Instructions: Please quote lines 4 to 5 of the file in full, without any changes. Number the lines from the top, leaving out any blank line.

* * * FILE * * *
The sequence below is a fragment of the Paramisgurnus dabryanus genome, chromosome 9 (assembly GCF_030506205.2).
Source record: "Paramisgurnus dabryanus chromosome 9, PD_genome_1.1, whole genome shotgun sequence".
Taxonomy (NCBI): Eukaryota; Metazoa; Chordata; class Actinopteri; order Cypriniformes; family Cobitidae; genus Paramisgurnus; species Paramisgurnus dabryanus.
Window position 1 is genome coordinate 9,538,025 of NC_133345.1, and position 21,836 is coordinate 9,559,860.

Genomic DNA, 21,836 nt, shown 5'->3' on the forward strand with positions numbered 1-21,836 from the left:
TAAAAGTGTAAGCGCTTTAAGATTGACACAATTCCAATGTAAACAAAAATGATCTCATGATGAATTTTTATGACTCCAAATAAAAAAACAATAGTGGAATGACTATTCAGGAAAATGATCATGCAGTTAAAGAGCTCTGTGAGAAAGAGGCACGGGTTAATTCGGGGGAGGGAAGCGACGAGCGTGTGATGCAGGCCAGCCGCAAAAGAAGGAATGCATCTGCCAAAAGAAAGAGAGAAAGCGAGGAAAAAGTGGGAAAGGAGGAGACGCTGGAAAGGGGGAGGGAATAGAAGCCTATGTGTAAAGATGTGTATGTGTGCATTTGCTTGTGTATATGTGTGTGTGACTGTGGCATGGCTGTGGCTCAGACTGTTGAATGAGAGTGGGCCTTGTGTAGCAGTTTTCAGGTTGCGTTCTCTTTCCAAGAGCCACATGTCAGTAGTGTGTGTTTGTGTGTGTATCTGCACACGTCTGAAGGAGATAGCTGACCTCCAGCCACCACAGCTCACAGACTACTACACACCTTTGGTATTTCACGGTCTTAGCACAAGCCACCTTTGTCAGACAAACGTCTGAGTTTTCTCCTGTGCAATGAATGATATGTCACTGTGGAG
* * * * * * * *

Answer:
Window position 1 is genome coordinate 9,538,025 of NC_133345.1, and position 21,836 is coordinate 9,559,860.

Genomic DNA, 21,836 nt, shown 5'->3' on the forward strand with positions numbered 1-21,836 from the left: